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Poll factor: Oil companies hold prices

Raghuvir Srinivasan

Chennai , March 17

FOR all those wondering what's there in the elections for you, here's something to think about. Global crude oil prices have been rising in the last three months yet you are paying the same for filling up your petrol tank as you did in January 2004. And that's thanks due to general elections that are round the corner.

Oil companies are supposed to adjust retail prices of petrol and diesel on a fortnightly basis in accordance with global price movements. Yet, the last time that they did so was on January 1, 2004. Five fortnights of rising oil prices have passed by since then but the oil companies have not dared to pass on the price increase to the consumers.

Had they done so, the retail price of petrol would have been higher by Rs 5-Rs 6 per litre now compared to January 1 while that of diesel would have been higher by Rs 3-Rs 4 per litre according to a top official of a nationalised oil company. Retail prices ought to have been adjusted upwards in each of the last five fortnights.

Crude oil prices were averaging at about $27-$28 (Rs 1,215-Rs 1,260) a barrel in early January; today they are hovering in the region of $33 per barrel. So who's subsidising the price for us consumers?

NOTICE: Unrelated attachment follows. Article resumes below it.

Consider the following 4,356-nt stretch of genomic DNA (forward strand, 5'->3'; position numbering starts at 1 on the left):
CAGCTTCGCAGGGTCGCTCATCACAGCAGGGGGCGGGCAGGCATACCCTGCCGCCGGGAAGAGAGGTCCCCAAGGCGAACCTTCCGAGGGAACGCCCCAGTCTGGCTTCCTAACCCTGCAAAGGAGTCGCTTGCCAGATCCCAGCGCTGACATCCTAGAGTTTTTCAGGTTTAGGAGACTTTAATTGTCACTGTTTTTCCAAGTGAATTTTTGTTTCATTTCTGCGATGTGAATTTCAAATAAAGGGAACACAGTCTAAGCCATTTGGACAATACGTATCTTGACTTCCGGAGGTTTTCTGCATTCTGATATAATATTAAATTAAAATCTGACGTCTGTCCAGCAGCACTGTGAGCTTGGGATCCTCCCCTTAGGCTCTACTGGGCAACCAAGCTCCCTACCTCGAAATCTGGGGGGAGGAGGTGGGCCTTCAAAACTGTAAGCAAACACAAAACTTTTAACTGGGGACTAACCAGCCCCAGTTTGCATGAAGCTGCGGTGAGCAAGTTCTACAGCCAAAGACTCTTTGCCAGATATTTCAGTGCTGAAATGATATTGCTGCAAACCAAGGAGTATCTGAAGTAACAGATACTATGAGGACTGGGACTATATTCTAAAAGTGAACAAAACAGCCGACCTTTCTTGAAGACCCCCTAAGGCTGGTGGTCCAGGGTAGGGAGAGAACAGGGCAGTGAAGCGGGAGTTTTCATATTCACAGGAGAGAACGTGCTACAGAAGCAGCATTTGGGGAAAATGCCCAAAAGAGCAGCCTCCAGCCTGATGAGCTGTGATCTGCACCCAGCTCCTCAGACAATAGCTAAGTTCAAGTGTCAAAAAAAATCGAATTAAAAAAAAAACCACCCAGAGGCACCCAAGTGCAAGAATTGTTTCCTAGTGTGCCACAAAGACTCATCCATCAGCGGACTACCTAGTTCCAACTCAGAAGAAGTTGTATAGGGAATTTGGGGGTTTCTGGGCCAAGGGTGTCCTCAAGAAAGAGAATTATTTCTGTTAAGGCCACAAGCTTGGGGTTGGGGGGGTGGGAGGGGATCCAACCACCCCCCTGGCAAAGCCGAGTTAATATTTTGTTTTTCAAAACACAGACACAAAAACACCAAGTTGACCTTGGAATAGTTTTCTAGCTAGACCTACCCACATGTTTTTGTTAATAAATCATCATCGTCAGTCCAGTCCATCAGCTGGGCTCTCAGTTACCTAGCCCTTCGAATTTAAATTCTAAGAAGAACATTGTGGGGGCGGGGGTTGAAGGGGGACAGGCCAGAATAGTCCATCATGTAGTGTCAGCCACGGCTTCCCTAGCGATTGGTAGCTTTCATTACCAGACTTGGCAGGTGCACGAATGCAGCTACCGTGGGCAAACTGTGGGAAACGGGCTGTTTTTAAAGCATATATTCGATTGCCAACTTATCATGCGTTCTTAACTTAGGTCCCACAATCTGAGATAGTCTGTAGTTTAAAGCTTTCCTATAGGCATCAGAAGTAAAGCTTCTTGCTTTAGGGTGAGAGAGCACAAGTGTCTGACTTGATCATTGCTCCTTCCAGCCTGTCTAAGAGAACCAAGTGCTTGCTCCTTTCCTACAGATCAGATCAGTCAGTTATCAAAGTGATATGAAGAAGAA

The oil refining and marketing companies, that is, Indian Oil, Bharat Petroleum, Hindustan Petroleum and IBP. According to an official of one of them, these companies are together set to suffer a dent of about Rs 3,500 crore on their profits in proportion to their share of the market; the larger the share, the bigger the dent.

The oil industry was deregulated a couple of years ago and the marketing companies were ostensibly freed from government control in fixing retail prices for petrol and diesel. However, in practice, it has never really worked that way. As the official quoted above said: "The cat is clearly out of the bag now. If the oil companies were free to align prices with the market, they would have raised them now. That they have not done so clearly shows that they are not free to do so."

Given that elections are still a couple of months away and it may take a fortnight after that for the new government to settle down, the nod to align retail prices with the market is not going to come for a long time. The oil companies are worried about the impact on their profitability if the current regime of high crude oil prices is sustained. With these companies listed on the stock market with significant public shareholding, there are issues of shareholder interest also involved. "The government is no longer the sole owner, there are public shareholders whose interests are being compromised," says the official, who prefers to remain unnamed for obvious reasons.

Consumers may be happy for the moment but when the price increase does happen, it is bound to be rather steep. So tank up when the going is good!

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